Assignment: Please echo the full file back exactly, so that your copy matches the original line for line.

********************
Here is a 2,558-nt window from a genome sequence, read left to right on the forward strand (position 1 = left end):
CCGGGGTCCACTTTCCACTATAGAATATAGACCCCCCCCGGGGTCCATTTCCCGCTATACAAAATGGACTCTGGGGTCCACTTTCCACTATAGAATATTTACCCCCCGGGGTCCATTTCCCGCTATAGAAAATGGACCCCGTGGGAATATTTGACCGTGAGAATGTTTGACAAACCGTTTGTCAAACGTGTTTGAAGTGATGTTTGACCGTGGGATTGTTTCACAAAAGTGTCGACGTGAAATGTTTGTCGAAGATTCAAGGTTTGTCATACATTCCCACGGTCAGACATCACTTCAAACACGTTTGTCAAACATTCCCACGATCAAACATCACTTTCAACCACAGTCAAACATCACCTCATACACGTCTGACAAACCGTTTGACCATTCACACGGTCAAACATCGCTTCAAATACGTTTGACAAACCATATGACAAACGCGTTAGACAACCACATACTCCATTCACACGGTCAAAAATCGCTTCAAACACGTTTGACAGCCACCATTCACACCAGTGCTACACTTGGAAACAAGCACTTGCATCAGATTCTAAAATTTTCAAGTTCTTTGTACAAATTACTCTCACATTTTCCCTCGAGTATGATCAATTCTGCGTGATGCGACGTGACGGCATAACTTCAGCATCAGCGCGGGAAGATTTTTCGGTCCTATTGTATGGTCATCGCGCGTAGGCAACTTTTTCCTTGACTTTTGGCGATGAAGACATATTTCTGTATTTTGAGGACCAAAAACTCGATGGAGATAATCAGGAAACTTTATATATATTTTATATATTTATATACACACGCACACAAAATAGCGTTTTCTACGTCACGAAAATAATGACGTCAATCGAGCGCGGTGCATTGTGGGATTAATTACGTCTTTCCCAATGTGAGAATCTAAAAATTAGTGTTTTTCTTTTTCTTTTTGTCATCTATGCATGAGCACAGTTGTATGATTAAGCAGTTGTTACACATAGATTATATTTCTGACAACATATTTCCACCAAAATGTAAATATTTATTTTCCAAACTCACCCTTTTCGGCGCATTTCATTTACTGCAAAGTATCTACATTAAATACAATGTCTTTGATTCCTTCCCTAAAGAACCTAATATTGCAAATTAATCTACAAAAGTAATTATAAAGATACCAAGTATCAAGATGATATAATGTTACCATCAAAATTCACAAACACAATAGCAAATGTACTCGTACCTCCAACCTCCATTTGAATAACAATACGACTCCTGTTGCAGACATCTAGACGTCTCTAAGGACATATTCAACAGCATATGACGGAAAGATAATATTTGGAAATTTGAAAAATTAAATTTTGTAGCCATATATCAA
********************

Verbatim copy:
Here is a 2,558-nt window from a genome sequence, read left to right on the forward strand (position 1 = left end):
CCGGGGTCCACTTTCCACTATAGAATATAGACCCCCCCCGGGGTCCATTTCCCGCTATACAAAATGGACTCTGGGGTCCACTTTCCACTATAGAATATTTACCCCCCGGGGTCCATTTCCCGCTATAGAAAATGGACCCCGTGGGAATATTTGACCGTGAGAATGTTTGACAAACCGTTTGTCAAACGTGTTTGAAGTGATGTTTGACCGTGGGATTGTTTCACAAAAGTGTCGACGTGAAATGTTTGTCGAAGATTCAAGGTTTGTCATACATTCCCACGGTCAGACATCACTTCAAACACGTTTGTCAAACATTCCCACGATCAAACATCACTTTCAACCACAGTCAAACATCACCTCATACACGTCTGACAAACCGTTTGACCATTCACACGGTCAAACATCGCTTCAAATACGTTTGACAAACCATATGACAAACGCGTTAGACAACCACATACTCCATTCACACGGTCAAAAATCGCTTCAAACACGTTTGACAGCCACCATTCACACCAGTGCTACACTTGGAAACAAGCACTTGCATCAGATTCTAAAATTTTCAAGTTCTTTGTACAAATTACTCTCACATTTTCCCTCGAGTATGATCAATTCTGCGTGATGCGACGTGACGGCATAACTTCAGCATCAGCGCGGGAAGATTTTTCGGTCCTATTGTATGGTCATCGCGCGTAGGCAACTTTTTCCTTGACTTTTGGCGATGAAGACATATTTCTGTATTTTGAGGACCAAAAACTCGATGGAGATAATCAGGAAACTTTATATATATTTTATATATTTATATACACACGCACACAAAATAGCGTTTTCTACGTCACGAAAATAATGACGTCAATCGAGCGCGGTGCATTGTGGGATTAATTACGTCTTTCCCAATGTGAGAATCTAAAAATTAGTGTTTTTCTTTTTCTTTTTGTCATCTATGCATGAGCACAGTTGTATGATTAAGCAGTTGTTACACATAGATTATATTTCTGACAACATATTTCCACCAAAATGTAAATATTTATTTTCCAAACTCACCCTTTTCGGCGCATTTCATTTACTGCAAAGTATCTACATTAAATACAATGTCTTTGATTCCTTCCCTAAAGAACCTAATATTGCAAATTAATCTACAAAAGTAATTATAAAGATACCAAGTATCAAGATGATATAATGTTACCATCAAAATTCACAAACACAATAGCAAATGTACTCGTACCTCCAACCTCCATTTGAATAACAATACGACTCCTGTTGCAGACATCTAGACGTCTCTAAGGACATATTCAACAGCATATGACGGAAAGATAATATTTGGAAATTTGAAAAATTAAATTTTGTAGCCATATATCAA